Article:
Not everyone had an easy time getting to polls - a Dublin-bound passenger jet carrying dozens of voters home was hit by another plane preparing for take-off at Stansted Airport.
Both planes were on the taxiway when the tail of the Ryanair aircraft was clipped by the wing of a Primera flight to Malaga, Ryanair said in a statement.
No one was injured and normal flights have resumed.
Campaigners calling for a No vote have said they believe the outcome of the referendum is too close to call.
Save the 8th campaign chairwoman Niamh Ui Bhriain said they were encouraged by the high turnout being reported on Friday morning.
She said more than 4,000 volunteers were helping voters get to and from the polls on Friday.
“The Irish people are very clear about what they are voting on today – this is abortion on demand,” Ui Bhriain claimed.
“There is a growing and quiet confidence that all the work done by our campaign, and the other campaigns on the No side, will pay dividend this evening.”
President Michael D Higgins and his wife Sabina cast their votes in Dublin on Friday morning.
Around two hours later Taoiseach Leo Varadkar, a vocal advocate for repeal, voted in the city.
“I always get a little buzz from voting, it just feels like it is democracy in action,” Varadkar said after emerging from the polling station at Castleknock.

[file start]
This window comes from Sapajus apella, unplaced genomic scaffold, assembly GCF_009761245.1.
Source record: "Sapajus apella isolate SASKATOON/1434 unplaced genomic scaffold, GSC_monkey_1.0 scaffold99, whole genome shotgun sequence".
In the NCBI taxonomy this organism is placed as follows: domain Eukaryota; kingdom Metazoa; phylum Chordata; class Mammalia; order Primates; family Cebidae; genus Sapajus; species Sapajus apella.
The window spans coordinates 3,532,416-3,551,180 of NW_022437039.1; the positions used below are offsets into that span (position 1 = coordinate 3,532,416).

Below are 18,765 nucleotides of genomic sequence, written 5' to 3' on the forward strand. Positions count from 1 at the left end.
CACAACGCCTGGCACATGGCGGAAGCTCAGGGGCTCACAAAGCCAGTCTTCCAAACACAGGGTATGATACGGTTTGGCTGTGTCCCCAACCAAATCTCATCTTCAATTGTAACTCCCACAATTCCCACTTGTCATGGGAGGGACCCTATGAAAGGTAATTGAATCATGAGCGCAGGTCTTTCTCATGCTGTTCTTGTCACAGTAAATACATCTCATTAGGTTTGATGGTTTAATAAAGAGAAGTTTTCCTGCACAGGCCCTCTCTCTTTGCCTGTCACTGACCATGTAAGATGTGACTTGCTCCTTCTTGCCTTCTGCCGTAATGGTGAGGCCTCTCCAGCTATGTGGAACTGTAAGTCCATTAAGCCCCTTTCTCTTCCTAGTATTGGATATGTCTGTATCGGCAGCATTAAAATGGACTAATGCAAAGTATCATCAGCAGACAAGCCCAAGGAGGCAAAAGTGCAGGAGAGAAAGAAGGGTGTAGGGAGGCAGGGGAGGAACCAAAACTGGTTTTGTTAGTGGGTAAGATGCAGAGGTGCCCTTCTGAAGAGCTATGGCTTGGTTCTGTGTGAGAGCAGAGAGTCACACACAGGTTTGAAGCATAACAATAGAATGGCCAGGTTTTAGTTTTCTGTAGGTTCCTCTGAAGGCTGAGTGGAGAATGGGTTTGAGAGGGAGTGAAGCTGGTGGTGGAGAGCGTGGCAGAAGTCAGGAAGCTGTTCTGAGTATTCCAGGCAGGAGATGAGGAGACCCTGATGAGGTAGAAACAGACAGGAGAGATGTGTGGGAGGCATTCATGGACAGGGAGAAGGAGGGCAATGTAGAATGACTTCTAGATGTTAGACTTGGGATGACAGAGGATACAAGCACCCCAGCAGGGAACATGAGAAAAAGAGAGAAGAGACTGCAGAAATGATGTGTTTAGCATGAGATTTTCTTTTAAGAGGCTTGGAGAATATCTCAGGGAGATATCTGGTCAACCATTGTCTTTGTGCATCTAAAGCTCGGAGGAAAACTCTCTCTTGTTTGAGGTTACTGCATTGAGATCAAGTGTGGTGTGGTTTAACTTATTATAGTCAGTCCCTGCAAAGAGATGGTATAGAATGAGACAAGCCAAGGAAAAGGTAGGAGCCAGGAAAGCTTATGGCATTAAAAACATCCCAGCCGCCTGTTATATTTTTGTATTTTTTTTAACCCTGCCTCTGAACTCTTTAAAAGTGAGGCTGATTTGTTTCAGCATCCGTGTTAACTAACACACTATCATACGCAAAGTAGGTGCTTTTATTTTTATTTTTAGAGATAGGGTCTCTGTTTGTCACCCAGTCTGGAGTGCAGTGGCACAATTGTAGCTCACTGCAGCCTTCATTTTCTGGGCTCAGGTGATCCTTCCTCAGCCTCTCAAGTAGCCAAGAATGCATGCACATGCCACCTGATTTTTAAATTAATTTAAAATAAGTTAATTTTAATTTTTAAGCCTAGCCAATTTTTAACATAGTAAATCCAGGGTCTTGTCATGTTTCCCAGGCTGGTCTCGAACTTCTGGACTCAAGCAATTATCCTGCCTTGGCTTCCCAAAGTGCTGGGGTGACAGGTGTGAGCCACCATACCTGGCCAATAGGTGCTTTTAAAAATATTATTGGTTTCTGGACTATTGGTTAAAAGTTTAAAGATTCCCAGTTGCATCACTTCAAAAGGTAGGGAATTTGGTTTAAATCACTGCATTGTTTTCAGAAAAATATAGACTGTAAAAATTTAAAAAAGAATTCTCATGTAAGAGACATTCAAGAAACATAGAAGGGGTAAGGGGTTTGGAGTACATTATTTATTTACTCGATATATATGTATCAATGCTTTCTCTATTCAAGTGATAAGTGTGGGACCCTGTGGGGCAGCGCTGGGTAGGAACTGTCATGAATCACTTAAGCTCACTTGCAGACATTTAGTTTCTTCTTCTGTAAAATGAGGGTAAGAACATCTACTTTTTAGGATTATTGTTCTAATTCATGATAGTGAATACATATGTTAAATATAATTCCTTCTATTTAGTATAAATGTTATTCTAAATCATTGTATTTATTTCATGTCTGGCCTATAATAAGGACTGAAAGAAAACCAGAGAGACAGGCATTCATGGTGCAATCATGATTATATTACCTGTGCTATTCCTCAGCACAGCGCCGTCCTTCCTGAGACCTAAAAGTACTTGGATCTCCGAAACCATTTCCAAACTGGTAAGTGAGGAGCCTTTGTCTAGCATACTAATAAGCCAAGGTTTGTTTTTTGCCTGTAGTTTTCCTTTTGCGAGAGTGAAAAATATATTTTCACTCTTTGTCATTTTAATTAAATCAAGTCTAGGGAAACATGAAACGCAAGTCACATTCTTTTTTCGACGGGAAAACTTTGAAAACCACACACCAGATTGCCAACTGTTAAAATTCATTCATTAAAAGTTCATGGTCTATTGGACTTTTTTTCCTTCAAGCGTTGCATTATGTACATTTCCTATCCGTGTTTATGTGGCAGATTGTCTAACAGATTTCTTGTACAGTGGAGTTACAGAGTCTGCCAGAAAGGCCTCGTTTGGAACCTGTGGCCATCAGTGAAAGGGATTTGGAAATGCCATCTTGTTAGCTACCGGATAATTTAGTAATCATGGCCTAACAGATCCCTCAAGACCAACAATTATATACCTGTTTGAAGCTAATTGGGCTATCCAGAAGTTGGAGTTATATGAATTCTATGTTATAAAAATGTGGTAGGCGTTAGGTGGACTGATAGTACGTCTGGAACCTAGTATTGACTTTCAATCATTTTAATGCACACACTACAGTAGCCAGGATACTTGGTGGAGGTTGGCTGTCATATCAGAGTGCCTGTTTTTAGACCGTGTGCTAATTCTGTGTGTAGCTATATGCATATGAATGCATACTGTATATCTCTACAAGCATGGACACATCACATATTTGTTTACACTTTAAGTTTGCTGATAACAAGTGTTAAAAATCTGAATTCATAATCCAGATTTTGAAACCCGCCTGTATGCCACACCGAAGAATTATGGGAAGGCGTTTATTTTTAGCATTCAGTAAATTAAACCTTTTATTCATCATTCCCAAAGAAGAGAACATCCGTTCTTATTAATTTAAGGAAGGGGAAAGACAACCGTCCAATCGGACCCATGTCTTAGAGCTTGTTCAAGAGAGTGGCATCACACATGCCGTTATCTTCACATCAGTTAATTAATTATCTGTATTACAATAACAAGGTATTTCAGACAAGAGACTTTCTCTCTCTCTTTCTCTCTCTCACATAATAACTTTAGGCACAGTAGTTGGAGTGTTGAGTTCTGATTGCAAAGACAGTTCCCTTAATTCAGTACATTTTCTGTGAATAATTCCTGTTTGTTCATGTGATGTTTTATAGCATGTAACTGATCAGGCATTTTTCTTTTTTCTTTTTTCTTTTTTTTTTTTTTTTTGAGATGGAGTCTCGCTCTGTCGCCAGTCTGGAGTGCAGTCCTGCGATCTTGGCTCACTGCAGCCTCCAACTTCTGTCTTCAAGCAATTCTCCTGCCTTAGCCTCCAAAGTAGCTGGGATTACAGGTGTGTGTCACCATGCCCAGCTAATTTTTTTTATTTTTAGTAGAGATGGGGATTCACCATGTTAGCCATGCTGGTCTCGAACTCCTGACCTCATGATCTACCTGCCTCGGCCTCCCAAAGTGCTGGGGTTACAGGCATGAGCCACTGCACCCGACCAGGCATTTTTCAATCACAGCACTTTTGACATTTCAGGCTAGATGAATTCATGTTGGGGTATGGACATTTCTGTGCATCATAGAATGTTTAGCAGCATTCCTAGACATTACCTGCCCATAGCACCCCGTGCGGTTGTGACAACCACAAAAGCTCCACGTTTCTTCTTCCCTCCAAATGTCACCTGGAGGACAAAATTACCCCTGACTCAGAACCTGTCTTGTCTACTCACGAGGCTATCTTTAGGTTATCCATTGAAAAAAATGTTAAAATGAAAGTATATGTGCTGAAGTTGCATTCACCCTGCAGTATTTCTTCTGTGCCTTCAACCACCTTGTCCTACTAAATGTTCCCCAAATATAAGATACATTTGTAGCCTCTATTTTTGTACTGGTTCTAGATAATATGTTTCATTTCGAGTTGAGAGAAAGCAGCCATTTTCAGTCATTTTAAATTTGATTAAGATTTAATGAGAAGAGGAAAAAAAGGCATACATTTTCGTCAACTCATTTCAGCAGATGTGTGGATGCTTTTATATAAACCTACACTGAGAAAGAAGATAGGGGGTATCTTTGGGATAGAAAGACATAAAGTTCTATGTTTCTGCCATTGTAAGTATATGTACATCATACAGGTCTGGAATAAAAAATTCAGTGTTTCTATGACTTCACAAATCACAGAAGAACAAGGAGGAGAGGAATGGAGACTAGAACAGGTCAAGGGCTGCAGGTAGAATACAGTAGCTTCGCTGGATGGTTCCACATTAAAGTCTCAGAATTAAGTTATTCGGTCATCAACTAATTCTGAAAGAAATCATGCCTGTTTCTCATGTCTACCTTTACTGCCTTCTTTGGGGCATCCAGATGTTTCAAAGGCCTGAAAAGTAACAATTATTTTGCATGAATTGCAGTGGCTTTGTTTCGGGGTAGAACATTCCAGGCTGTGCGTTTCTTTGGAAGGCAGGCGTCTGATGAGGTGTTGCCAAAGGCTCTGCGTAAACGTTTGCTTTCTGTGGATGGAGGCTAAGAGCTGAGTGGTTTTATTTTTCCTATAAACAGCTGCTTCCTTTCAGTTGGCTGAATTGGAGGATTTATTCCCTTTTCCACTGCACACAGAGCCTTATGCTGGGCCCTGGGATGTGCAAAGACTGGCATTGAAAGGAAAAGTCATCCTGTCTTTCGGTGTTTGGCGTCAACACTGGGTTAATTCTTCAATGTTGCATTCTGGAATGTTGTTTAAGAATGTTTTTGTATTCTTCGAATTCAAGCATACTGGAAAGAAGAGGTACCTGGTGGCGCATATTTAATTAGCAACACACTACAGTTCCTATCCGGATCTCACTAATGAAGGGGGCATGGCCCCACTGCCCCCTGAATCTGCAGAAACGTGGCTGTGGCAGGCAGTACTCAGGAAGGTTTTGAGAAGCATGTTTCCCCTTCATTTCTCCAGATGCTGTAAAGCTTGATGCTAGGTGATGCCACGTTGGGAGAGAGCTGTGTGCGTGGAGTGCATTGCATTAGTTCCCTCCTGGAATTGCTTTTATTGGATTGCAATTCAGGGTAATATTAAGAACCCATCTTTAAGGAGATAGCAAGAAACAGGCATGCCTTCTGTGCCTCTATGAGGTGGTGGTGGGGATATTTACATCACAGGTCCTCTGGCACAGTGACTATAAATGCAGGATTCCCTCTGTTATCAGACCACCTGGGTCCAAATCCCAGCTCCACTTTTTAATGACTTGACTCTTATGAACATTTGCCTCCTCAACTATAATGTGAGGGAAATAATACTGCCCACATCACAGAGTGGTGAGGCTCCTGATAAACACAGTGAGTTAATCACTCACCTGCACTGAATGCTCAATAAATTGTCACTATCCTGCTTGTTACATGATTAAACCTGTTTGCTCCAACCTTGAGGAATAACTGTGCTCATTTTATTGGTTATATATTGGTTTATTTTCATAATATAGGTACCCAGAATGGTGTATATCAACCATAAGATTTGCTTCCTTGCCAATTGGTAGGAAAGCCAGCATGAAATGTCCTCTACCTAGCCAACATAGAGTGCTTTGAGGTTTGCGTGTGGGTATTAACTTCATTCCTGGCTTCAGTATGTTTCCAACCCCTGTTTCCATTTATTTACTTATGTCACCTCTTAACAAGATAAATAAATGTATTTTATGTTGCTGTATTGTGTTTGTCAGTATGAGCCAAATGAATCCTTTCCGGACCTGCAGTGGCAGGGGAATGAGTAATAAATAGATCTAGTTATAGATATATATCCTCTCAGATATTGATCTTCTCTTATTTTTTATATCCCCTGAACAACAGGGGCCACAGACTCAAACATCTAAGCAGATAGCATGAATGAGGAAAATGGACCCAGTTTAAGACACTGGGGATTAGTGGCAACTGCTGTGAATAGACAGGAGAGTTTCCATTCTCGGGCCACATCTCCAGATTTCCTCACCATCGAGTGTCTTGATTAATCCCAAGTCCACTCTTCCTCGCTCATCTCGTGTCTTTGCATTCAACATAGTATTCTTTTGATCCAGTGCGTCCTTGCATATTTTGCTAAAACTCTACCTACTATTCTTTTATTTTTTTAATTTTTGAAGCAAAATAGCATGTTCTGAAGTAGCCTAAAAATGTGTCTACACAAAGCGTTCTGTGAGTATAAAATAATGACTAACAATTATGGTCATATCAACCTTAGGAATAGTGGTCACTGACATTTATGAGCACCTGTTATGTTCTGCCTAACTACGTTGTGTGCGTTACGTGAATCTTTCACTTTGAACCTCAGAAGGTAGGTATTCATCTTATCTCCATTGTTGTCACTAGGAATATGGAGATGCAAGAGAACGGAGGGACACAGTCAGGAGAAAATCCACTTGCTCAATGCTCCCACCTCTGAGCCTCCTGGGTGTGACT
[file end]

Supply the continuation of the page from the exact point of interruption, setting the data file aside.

“Not taking anything for granted of course, but quietly confident – there’s been good turnout across the country so far and hoping for a Yes vote tomorrow.
“Obviously, I would be encouraging everyone to come out and vote, a high turnout would be to the advantage of the yes campaign.”
He urged voters not to be distracted by the sunny weather and exercise their democratic right.
Leader of the main opposition party, Fianna Fail’s Micheal Martin, voted to repeal in his constituency in Cork while Sinn Fein President Mary Lou McDonald also cast a Yes vote in Dublin.
However, her Sinn Fein party colleague and vocal anti-abortion campaigner Peadar Toibin called on Irish people to vote No to “abortion on demand”.
“The irony that the referendum on abortion is being held on International Missing Children’s Day will not be lost on many Irish people,” he tweeted.
“Those on the margins of society suffer most from abortion. Vote No to Abortion on Demand.”
A total of 3.3 million citizens are registered to vote, with 6,500 polling stations open across the country.
The Catholic Church is among influential voices arguing that the life of the unborn should be sacrosanct, but the retain campaign faces a major challenge from a Yes camp which has portrayed itself as modernising and in step with international opinion.
The debate during eight weeks of campaigning has been divisive, with the leaders of all the main political parties, including Fine Gael leader Mr Varadkar, backing change.
They argued that a Yes vote represented the compassionate choice for thousands of Irish women forced to travel to England for the procedure.
Opposing them was a vocal No camp, including the bishops, which insisted the life of the child is sacrosanct and interference in that right is immoral.